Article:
John, I just wanted to go back to your comment, I think at the end of my question earlier about June being slightly higher than May on a -- and that's despite -- or with community count being flat -- flattish month-to-month. Any thoughts around what drove that if it were particular regions, or maybe new communities replacing older ones in certain areas that maybe had a positive impact on sales pace?

John M. Stephens

No. I just think it was -- we just did a little better in June. There was really nothing that was, in particular, Mike, that -- a bunch of new communities that opened. In fact, one of the questions earlier was how many we activated and how many we closed. We activated 31 communities during the quarter, and we deactivated 30. So in terms of anything unusual there, nothing in particular.

Michael Jason Rehaut - JP Morgan Chase & Co, Research Division

And have you seen that consistency continue into July?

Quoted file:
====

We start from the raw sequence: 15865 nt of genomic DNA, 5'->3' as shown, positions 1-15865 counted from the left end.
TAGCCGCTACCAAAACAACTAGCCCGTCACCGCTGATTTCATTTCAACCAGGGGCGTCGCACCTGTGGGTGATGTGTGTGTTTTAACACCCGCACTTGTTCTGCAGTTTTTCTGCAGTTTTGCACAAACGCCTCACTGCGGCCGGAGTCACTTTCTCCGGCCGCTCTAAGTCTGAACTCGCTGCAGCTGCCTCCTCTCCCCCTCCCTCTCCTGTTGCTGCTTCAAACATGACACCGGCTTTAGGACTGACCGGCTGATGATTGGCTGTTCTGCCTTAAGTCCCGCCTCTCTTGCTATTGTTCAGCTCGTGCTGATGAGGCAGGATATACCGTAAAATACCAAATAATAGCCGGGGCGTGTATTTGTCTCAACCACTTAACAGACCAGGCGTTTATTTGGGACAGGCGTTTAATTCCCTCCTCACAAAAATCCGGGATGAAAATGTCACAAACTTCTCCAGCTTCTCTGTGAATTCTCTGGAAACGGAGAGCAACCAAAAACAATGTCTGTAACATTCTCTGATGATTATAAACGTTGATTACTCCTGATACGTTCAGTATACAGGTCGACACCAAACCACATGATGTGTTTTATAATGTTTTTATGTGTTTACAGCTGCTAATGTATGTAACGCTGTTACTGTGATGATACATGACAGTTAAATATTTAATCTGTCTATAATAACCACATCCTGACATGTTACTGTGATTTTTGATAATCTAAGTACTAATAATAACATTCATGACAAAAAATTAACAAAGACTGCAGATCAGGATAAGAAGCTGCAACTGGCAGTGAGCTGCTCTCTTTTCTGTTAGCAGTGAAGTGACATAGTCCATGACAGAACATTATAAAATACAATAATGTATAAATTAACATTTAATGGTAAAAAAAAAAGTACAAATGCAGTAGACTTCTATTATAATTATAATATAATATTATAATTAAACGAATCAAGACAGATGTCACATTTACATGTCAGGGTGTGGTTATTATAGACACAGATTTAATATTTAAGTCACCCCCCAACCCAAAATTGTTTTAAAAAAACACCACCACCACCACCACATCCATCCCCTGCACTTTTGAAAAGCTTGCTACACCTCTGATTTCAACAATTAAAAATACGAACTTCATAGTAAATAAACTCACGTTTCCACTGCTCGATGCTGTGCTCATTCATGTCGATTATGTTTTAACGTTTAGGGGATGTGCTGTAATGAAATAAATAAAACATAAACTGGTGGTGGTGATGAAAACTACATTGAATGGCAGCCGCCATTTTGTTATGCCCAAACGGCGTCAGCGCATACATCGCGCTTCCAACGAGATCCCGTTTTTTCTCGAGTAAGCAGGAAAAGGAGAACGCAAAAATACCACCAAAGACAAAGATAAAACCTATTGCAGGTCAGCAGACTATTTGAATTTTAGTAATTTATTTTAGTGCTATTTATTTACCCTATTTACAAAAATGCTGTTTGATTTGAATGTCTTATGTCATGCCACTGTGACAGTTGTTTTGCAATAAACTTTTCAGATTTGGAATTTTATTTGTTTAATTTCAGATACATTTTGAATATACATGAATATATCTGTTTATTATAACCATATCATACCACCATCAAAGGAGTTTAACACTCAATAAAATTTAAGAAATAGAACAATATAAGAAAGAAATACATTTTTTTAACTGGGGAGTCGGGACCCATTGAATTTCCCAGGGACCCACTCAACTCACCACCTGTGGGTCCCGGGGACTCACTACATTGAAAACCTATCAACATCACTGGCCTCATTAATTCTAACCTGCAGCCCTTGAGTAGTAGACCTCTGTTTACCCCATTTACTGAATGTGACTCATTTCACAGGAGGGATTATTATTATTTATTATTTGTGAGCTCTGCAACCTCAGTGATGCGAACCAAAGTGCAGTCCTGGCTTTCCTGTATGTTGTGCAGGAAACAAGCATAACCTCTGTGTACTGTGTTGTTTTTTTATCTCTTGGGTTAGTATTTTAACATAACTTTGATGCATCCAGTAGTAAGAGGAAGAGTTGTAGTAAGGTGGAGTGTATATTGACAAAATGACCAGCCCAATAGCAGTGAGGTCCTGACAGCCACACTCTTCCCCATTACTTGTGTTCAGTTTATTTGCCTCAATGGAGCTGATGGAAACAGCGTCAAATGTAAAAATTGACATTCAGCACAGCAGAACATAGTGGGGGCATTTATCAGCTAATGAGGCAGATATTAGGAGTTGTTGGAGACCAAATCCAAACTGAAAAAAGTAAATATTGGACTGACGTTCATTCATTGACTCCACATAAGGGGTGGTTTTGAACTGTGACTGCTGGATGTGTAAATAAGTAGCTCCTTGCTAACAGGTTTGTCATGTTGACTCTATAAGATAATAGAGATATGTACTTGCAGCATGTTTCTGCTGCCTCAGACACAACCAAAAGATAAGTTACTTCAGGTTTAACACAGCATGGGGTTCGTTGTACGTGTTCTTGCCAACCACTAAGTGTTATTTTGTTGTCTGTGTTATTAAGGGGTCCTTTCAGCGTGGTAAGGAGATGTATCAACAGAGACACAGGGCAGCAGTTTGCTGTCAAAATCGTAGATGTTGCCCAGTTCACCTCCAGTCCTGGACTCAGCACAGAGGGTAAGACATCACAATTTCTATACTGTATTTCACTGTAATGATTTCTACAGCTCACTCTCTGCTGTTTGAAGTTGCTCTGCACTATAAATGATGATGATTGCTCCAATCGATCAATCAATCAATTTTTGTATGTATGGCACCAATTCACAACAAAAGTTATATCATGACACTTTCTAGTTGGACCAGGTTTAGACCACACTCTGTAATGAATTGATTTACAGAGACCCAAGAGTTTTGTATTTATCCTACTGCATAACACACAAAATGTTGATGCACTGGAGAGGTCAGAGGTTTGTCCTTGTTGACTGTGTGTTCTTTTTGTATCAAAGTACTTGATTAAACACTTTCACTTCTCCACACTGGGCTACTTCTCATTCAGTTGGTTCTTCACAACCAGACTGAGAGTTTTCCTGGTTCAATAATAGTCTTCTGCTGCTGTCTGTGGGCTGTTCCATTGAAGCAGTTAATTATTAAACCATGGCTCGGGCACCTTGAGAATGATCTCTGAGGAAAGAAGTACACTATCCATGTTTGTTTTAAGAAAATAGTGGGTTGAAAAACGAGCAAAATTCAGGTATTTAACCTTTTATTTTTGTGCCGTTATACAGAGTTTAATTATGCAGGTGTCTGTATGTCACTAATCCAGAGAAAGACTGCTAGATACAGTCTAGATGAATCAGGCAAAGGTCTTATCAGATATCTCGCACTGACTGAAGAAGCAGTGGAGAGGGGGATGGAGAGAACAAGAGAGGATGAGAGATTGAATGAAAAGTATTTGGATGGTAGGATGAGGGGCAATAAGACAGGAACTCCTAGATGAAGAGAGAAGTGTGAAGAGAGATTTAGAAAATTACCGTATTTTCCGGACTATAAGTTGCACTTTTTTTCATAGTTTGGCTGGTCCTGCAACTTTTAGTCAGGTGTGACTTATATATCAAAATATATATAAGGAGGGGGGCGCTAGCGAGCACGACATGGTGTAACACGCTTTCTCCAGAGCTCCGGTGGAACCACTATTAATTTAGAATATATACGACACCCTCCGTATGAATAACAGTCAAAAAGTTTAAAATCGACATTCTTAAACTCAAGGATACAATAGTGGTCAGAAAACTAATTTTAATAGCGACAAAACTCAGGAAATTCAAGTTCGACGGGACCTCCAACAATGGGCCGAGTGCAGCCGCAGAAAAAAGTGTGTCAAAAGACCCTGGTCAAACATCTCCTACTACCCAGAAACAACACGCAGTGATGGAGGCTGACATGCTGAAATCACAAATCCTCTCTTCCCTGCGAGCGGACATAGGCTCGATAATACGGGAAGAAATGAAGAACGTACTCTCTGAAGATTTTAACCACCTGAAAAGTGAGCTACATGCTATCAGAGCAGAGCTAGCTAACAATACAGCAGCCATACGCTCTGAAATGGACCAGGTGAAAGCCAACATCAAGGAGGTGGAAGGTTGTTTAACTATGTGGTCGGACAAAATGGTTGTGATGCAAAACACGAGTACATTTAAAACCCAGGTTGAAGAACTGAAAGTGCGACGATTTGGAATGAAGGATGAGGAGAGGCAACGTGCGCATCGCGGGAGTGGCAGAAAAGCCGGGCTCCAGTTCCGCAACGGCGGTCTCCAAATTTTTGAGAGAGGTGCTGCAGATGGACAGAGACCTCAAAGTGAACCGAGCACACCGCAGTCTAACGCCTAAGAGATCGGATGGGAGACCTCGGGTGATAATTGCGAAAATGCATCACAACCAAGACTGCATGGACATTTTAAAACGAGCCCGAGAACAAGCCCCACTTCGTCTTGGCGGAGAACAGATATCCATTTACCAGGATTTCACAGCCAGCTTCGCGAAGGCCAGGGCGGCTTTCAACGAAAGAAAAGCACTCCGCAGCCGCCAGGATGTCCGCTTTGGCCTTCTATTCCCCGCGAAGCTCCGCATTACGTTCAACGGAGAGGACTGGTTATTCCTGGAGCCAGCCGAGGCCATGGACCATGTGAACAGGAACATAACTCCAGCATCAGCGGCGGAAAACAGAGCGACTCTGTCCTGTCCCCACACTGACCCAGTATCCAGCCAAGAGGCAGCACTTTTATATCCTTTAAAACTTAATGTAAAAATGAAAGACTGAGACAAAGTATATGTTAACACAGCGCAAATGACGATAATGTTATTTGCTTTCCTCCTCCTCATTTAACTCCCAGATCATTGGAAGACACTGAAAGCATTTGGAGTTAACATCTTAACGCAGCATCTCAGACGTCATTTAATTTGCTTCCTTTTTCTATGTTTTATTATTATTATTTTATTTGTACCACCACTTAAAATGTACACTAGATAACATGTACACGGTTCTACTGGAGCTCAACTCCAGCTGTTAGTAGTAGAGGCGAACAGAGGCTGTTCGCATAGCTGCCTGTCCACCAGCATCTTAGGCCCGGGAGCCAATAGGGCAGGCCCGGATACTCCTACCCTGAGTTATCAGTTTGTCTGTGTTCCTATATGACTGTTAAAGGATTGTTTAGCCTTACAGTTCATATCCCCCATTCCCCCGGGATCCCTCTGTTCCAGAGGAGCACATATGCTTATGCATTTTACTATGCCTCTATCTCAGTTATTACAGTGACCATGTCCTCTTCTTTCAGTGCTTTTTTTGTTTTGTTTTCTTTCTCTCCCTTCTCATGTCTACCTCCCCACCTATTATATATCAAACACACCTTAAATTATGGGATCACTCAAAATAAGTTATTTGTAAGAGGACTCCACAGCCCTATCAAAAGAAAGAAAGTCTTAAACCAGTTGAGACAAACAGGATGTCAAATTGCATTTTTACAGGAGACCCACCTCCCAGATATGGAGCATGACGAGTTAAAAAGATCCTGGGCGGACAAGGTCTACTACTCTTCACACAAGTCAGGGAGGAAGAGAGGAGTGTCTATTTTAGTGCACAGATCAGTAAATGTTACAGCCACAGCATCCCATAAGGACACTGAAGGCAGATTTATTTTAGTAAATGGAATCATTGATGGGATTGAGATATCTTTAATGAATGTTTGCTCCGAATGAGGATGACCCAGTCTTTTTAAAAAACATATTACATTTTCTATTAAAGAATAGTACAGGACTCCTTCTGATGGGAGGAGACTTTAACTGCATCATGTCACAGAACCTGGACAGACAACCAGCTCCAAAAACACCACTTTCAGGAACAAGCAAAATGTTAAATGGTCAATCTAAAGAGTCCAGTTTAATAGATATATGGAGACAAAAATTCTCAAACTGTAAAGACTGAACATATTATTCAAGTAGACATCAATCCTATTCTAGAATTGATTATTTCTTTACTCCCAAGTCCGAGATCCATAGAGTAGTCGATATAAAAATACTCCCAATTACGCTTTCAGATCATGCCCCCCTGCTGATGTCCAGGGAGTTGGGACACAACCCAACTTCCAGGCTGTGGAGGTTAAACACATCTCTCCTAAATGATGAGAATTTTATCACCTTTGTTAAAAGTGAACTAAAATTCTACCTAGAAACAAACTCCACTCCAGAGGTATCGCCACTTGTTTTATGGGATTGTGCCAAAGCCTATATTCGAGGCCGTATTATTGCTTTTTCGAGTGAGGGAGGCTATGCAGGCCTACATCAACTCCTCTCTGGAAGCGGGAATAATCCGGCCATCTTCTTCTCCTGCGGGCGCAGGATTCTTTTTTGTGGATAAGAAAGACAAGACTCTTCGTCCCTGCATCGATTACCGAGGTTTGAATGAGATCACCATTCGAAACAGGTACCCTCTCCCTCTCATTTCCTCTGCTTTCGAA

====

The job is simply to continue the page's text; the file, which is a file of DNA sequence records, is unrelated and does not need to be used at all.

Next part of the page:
John M. Stephens

Well, I think at this point, Mike, our practice has been not to really comment on the interim quarter, especially when -- excuse me, interim month, when a month is not complete. So really, nothing to report there at this point in time.

Operator

Your next question comes from the line of Alex Barrón from Housing Research Center.

Alex Barrón - Housing Research Center, LLC

I just kind of wanted to get your take on what you think would be the direction of margins as we go into next year? I know this back half of 2013 really appears that margins should continue to expand because of what's in backlog. But if the mortgage rates stay where they're at, and do you anticipate that pricing power would flatten out and therefore, margins might be under pressure next year? Or what are your thoughts?

Larry A. Mizel

Our thoughts are that we'll report as it occurs versus guess on projections.

Operator

And there are no further questions on queue at this time. I turn the call back to Mr. Martin.

Robert N. Martin

Thank you. One housekeeping item. A question was asked about the subdivisions that became active versus became inactive. There's 31 that became active and 30 that became inactive.

And with that, we are done for today and we look forward to seeing you after the release of our third quarter earnings. Thank you.

Operator

Ladies and gentlemen, this concludes today's conference call. You may now disconnect.

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MDC Holdings (MDC): Q2 EPS of $0.76 beats by $0.21. Revenue of $402.2M beats by $8.25M. (PR)